UK National Smoking Cessation Conference - UKNSCC
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Setting the scene
Gay Sutherland

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This is an exciting time for smoking cessation within the UK as services continue to become fully integrated within the NHS. It is perhaps worth reflecting on some of the major achievements within the smoking cessation field over the past few years, and some of the challenges which it has had to face. In fact it is worth reminding ourselves that up until 1999 there were no NHS service and that we still remain the only country in the world to have a comprehensive national smoking cessation service.

The publication of Smoking Kills in 1998 signalled the government's intention to take the issue of smoking seriously and to make real efforts to reduce health inequalities. The White Paper set targets for reducing smoking rates and the measures described included provision of NHS smoking cessation services. Also in 1988, Thorax published evidence-based guidelines on smoking cessation activities for health professionals and these guidelines were endorsed by many professional bodies. The first smoking cessation treatment services were established in Health Action Zones in 1999 and a year later NHS smoking cessation treatment services were established nationally.

In 1999 smokers on low incomes were eligible for one week's free supply of NRT and nicotine gum became available for general sale. In April 2000 a national voucher system for NRT was a popular introduction; while the setting of targets for services was less well received. Later in 2000 the voucher system was extended to allow up to 4 to 6 weeks supply of NRT and bupropion became available on NHS prescription.
In December 2000 updated national smoking cessation guidelines were published in Thorax. NRT joined Zyban on NHS prescription in April 2001 but funding for these medications now had to come from the NHS drugs budget; in May further NRT products became available on general sale. At the same time the distinction between specialist and intermediate services was abandoned and new minimum standards for smoking cessation services were introduced. April 2002 saw one extra year of central funding provided and a year later this was reduced to a suggested, but not obligatory, minimum funding level. Primary Care Trusts became responsible for commissioning and funding services in 2003 and the HDA Training Standard for smoking cessation was published.

Of course the most significant development is in the number of people who have received treatment from NHS smoking cessation services and who have been helped to stop smoking by them. Since the service came in to operation in 1999 up to 2003 over 600,000 smokers had set a quit date with the services and over half of these, 314,000, were not smoking four weeks after their quit date. The treatment NHS smoking cessation services provide is a life saving one, and its staff are its greatest resource. This conference aims to assist the professional development of the smoking cessation field and to provide a forum for practitioners to share their best practice, wealth of experience and innovative ideas. I am delighted to open the 1st UK National Smoking Cessation Conference and am confident that it will be an enjoyable and stimulating two days.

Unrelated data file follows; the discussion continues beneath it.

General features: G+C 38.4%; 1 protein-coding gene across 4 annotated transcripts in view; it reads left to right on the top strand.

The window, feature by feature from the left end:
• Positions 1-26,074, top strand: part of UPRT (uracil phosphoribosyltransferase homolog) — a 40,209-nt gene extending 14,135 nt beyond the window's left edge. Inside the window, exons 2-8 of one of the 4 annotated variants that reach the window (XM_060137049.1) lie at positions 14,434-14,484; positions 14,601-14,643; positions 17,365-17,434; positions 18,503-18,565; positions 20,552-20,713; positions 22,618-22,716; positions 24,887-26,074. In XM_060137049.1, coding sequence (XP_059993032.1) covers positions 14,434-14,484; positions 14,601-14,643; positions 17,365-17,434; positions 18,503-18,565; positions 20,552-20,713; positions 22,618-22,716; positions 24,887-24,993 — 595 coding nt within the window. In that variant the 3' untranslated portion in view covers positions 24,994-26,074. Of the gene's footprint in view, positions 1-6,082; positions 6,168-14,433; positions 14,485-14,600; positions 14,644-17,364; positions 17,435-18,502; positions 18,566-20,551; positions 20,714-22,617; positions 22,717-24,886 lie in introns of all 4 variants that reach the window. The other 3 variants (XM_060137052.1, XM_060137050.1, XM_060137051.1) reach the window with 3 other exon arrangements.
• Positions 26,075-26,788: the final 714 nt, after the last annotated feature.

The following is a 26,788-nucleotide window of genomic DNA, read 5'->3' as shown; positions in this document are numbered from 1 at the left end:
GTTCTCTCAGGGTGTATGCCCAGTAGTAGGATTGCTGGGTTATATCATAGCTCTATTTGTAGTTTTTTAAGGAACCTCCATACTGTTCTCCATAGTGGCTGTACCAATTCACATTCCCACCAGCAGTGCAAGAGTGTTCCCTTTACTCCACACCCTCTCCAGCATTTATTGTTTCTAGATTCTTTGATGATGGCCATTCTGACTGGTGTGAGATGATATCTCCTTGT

Currently a Research Psychologist at the Tobacco Research Unit, Institute of Psychiatry, King's College London University and Hon. Consultant Clinical Psychologist at the South London and Maudsley NHS Trust Smoking Cessation Clinic. Gay has been involved in treating and researching tobacco dependence for 18 years.

Research interests include trials of the nicotine nasal spray, patch, inhaler and the sublingual tablet, and investigations of the potential of naltrexone, mecamylamine and combined nicotine replacement therapy for smokers. She has examined the potential of reducing the harm for smokers unable or unwilling to quit, through studies of new cigarettes prototypes, such as Premier and Eclipse. Recent research interests have included collaborative studies trying to identify genes related to smoking and investigations of the roles of smoking and quitting on oral health and immune function. She is a Trustee of the charity QUIT, and President-Elect of The Society for Research on Nicotine and Tobacco - Europe.

Gay Sutherland
Maudsley Hospital Smoking Cessation Clinic